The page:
Лого на Галерия Васка Емануилова
Анимация по време на зареждане
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OF MONUMENTS AND MEN

19 Декемрви 2012 - 03 Март 2013

Of monuments and men can not be named an exhibition, or at least not in the sense that we are traditionally used to invest in this word. In the space of Vaska Emanuilova gallery an opportunity is presented to explore the history of four of the most talked about sculptural monuments in this country in the new millennium. A story that continues to be augmented through hundreds of comments (often anonymous) in virtual space, a multitude of reports in electronic media and dozens of publications in print. On the other hand, fragments of conversations have also been found - monologue laments about those monuments, that echoed / faded in public domain during the last decade. It was exactly for this reason that Of Monuments and Men could be described as a story about the conflict between the modern-day individual and the sculptured carvings of artists.
The gallery presents the Soviet Army Monument, the monumental composition 1300 Years Bulgaria, Georgi Chapkanov’s Hagia(?) Sophia sculpture, as well as the ambitious project Vasil Levski complex near Svilengrad, which is to be raised until 2017.
The exhibition includes photographs from the archives of the large-scale international project ATRIUM (“The architecture of totalitarian regimes in twentieth century urban governance"), that featured the National Institute for Immovable Cultural Heritage (NIICH) as well as the documentary archive of the newspaper 24 hours, Nikola Michov etc.

Curator: Plamen Petrov
Consultant: Nikola Mihov

 

 

  

Of Monuments and Men cannot be called an exhibition, or at least not in the sense that is traditionally used to invest in this word. In the space of Vaska Emanuilova gallery the visitor is given the opportunity to explore the history of four of the most talked about sculptural monuments in this country in the new millennium. A story that continues to be augmented through hundreds of comments (often anonymous) in the virtual space, numerous electronic media reports, and dozens of publications in the press. On the other hand, fragments of conversations were found - monologue laments on these monuments, that have echoed / faded in the public domain during the last decade. It was for this reason that Of Monuments and Men could be described as a story about the conflict between the modern-day individual and the sculpture carvings of artists.

Already in the middle of the 20th
century the American writer Donald Barthélemy noted aptly that any, even an ungainly small fourth-rate declassed European country, is covered with monuments everywhere, and you can not shrink the corner without bumping into a fifteen-foot bronze statue. In fact, the phenomenon of “monumentizing" the environment that the European inhabits, reveals the openly manifested attitude to the past. The past - that story prior to the present, which is placated as an integral part of the future; the necessary "construction" of time and thought, ensuring the foundations of European civilization. In that respect, Bulgarian cities, and Sofia in particular, are no exception to the general landscape of the continent - their profile is cut by silhouettes of sculptural monuments, often thought of as a kind of benchmarks of truth and morality.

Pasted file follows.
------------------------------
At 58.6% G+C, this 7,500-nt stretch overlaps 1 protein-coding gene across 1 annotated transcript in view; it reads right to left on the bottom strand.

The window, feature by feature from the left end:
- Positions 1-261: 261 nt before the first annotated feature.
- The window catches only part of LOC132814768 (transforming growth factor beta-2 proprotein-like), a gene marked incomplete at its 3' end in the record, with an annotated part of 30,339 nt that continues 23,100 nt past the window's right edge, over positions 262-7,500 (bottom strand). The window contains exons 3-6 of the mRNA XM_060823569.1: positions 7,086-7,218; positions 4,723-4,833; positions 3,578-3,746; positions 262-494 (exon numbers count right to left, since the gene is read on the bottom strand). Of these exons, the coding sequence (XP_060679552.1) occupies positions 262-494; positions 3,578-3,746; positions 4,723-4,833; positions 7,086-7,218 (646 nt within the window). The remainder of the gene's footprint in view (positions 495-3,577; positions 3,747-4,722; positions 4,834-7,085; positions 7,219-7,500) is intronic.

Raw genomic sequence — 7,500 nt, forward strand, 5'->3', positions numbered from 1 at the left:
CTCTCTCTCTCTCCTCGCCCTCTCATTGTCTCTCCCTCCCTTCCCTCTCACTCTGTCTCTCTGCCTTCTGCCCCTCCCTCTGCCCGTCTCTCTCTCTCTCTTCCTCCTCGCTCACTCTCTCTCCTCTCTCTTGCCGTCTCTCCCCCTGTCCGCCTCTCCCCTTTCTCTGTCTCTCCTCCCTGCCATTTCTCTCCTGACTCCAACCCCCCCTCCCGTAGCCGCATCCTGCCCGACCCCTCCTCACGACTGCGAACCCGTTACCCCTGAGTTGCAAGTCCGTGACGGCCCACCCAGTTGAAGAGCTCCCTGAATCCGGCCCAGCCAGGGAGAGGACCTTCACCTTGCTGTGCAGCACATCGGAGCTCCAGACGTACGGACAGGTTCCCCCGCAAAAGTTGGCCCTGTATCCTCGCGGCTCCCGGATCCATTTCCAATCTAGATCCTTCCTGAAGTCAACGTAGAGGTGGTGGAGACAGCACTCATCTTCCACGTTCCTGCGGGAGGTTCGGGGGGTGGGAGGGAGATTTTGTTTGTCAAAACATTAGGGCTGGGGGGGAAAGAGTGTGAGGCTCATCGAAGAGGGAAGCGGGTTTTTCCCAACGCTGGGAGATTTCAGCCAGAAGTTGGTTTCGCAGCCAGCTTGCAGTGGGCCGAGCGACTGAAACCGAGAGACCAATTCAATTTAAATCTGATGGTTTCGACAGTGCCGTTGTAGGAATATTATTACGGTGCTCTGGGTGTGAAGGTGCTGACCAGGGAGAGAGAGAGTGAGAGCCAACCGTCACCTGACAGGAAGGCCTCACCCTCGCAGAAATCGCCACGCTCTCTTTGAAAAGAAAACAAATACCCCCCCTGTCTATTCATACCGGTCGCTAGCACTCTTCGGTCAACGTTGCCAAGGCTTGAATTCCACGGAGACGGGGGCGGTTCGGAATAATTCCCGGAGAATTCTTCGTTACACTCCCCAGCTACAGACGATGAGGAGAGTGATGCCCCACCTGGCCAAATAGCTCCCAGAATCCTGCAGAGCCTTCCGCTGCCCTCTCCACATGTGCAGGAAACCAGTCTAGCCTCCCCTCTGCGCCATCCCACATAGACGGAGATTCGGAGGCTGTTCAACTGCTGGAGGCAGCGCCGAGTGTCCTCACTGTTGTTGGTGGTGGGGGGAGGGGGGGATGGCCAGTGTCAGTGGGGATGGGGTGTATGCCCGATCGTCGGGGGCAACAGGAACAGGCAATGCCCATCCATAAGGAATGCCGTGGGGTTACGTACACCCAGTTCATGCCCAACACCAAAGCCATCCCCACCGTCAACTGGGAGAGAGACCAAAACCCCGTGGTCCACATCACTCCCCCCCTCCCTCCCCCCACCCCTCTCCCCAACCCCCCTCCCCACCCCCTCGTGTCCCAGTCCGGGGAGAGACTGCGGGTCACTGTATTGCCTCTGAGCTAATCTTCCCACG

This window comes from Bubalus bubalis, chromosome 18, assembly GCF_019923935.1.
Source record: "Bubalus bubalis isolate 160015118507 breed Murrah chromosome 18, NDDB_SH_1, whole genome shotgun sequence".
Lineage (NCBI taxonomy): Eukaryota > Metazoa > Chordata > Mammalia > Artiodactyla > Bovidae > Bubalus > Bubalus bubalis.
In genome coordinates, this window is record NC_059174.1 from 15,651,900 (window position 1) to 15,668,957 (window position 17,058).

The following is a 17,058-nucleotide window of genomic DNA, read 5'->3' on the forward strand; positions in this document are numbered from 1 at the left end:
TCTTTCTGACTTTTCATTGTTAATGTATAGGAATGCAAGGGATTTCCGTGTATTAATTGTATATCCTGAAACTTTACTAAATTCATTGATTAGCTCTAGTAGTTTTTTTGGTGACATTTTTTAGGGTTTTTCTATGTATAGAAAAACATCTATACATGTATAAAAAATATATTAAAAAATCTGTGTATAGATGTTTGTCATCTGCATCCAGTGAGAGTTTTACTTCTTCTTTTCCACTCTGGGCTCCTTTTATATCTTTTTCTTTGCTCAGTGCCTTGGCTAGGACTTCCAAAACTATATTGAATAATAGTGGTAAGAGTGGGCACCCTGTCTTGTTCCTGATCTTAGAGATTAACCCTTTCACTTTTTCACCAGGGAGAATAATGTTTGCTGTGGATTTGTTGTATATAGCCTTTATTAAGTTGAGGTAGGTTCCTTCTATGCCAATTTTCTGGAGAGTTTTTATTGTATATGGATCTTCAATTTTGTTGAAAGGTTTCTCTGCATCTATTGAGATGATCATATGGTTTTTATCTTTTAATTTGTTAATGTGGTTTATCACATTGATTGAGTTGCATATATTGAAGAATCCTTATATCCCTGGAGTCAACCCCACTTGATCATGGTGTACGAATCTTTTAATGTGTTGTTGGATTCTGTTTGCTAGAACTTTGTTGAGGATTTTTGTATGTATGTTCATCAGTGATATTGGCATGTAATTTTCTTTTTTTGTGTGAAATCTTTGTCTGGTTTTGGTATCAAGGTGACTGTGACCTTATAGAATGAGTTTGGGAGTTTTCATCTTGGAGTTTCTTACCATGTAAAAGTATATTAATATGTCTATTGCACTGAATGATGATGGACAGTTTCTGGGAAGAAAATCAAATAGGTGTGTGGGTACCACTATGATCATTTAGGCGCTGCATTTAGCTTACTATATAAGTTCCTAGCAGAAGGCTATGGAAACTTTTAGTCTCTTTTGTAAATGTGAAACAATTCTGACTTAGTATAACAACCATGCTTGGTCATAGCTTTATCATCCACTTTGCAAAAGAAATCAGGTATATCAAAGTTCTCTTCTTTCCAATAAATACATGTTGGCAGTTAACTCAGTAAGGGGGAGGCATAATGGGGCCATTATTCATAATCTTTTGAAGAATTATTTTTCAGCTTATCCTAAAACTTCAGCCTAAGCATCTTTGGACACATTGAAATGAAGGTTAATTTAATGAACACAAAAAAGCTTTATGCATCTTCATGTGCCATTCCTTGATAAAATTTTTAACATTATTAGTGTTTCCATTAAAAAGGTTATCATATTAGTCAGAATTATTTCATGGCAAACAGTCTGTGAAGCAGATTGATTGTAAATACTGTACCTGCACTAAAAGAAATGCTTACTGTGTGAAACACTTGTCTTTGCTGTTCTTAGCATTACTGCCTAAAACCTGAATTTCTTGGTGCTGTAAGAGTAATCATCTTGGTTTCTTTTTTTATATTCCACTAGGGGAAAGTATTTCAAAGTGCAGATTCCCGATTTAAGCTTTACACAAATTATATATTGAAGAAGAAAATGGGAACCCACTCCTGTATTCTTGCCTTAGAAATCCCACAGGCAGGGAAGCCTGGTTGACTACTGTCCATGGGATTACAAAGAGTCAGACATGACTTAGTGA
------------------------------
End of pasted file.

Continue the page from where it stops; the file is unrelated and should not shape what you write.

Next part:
Monuments beautify not only the city, but the past itself and history, by bringing to life an idea about the magnificence of a certain age, the strength or genius of a person, or a unique event in its kind. In the romantic notions of the nineteenth and twentieth centuries those urban "relics" are often defined as a historical document, as a means of moral and exemplary teaching, a universal vector of subjective emotions. The monuments included in this exhibition, however, reveal a new feature of their own - namely, living monuments that continue to participate actively in the new day, but not just as creative events giving rise to pilgrimage tourism and photographic obsession, but as pulsating parts bearing the marks of current social order. On the other hand, the presented four monuments reveal different, specific conflicts between those milestones of memory and man in the contemporary cultural situation of the global village. For the last decade, the monument of the Soviet army has differentiated itself as one of the busiest topoi in the city. A meeting place of its own kind, for many young people - the area around the monument, and the monument itself became the "gazebo" for conversations and drinking beer, riding rollers, skateboard competitions and more. The monument, as an ideological appeal of totalitarian thought, seems to remain alien to the modern individual, having taken in his first breath after 1989. Probably just for that reason appeared also the striving to transform (consciously or unconsciously) that remote "otherness" into something new – a kind of native feeling that is close to the global man. And this process of transformation has been clearly stated by "painting" the monument, and revamping "the socialist man" into a hero from a contemporary American film – an action that has brought rampant, but quickly muffled social unrest. Already before that act, aiming at metamorphosis, parts of the monument were often redefined in semantic terms - such as the emergence in 2010 of the caption The last supper on the plane south of the monument. The monumental composition 1300 years Bulgaria testifies to a second type of a problem that can be defined as a phenomenon of invisibility. Loaded with "the normative ideological thought" of Bulgarian communist party leaders, this monument to memory, although designed as a reminder of the ancient history of Bulgarian people, enjoyed public attention only on the day of its official opening on October 20th